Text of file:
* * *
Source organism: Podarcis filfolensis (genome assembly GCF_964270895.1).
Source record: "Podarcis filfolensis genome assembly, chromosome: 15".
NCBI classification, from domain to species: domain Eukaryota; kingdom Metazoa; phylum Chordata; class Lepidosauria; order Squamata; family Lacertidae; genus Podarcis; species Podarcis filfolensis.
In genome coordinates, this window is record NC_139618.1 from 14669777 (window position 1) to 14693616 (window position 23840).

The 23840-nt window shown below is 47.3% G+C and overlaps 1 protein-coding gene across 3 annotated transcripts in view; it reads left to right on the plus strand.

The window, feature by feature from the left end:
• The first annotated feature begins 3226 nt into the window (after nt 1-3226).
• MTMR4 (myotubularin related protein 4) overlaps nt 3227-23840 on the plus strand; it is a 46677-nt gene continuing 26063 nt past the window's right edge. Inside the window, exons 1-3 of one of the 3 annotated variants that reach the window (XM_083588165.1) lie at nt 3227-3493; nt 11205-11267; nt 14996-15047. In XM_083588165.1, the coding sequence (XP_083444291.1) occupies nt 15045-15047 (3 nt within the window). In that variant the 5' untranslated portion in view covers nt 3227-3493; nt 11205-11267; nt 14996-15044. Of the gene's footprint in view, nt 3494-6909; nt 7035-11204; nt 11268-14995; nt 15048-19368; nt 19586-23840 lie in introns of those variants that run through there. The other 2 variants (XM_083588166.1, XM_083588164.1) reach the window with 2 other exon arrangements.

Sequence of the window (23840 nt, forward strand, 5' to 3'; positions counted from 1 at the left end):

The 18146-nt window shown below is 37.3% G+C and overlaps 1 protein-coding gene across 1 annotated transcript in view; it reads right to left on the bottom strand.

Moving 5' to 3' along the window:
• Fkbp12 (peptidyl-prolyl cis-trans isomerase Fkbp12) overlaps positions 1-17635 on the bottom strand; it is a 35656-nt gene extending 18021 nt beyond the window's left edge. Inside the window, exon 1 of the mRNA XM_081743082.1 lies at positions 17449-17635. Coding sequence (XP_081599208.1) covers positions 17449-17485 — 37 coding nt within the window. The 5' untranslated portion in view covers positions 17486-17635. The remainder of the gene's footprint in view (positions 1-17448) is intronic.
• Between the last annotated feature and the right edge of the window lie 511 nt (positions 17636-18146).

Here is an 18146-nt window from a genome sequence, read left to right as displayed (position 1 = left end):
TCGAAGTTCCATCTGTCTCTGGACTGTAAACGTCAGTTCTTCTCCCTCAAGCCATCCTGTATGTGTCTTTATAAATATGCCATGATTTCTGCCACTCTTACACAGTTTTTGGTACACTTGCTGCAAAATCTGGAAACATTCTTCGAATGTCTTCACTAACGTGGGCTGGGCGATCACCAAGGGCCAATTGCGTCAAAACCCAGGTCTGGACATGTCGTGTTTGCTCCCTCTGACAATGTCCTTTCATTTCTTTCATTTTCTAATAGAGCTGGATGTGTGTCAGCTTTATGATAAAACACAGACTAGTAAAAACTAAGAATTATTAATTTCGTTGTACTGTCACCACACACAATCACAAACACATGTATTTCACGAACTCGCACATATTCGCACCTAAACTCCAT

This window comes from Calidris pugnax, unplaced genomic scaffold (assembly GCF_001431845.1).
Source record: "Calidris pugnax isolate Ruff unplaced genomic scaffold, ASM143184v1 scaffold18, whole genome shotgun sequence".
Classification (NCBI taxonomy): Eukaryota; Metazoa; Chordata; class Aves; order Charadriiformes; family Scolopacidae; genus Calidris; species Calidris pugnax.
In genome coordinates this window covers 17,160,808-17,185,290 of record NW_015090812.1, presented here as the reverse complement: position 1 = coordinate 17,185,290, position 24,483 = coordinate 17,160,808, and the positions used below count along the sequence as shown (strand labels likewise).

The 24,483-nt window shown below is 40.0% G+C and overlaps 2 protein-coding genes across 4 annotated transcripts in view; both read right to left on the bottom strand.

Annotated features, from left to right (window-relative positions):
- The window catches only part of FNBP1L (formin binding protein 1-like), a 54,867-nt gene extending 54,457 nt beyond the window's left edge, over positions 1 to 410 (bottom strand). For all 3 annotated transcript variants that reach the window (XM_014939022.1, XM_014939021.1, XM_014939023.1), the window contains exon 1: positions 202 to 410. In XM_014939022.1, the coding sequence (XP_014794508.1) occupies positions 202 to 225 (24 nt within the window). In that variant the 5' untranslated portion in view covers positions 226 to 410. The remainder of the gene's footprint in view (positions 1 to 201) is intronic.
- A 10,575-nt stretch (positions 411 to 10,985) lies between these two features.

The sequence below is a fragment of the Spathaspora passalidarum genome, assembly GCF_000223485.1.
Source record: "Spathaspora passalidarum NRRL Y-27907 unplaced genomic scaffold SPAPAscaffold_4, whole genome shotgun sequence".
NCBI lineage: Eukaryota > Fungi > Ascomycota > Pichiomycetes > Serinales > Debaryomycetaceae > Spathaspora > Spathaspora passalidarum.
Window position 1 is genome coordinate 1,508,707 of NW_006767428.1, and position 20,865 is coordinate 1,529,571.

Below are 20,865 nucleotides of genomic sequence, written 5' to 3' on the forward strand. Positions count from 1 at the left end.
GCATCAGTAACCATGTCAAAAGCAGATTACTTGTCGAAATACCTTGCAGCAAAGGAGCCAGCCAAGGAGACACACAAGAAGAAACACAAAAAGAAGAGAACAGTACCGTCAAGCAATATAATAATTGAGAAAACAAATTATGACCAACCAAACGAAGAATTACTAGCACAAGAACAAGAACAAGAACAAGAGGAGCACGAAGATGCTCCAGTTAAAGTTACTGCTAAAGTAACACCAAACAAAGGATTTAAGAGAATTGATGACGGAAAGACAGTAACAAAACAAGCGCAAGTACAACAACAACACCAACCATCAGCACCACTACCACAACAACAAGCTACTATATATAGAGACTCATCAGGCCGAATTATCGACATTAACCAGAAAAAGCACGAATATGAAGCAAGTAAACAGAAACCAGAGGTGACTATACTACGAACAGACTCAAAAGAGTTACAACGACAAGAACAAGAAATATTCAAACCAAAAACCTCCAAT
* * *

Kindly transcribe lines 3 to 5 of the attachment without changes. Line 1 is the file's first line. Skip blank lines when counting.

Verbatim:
NCBI classification, from domain to species: domain Eukaryota; kingdom Metazoa; phylum Chordata; class Lepidosauria; order Squamata; family Lacertidae; genus Podarcis; species Podarcis filfolensis.
In genome coordinates, this window is record NC_139618.1 from 14669777 (window position 1) to 14693616 (window position 23840).

The 23840-nt window shown below is 47.3% G+C and overlaps 1 protein-coding gene across 3 annotated transcripts in view; it reads left to right on the plus strand.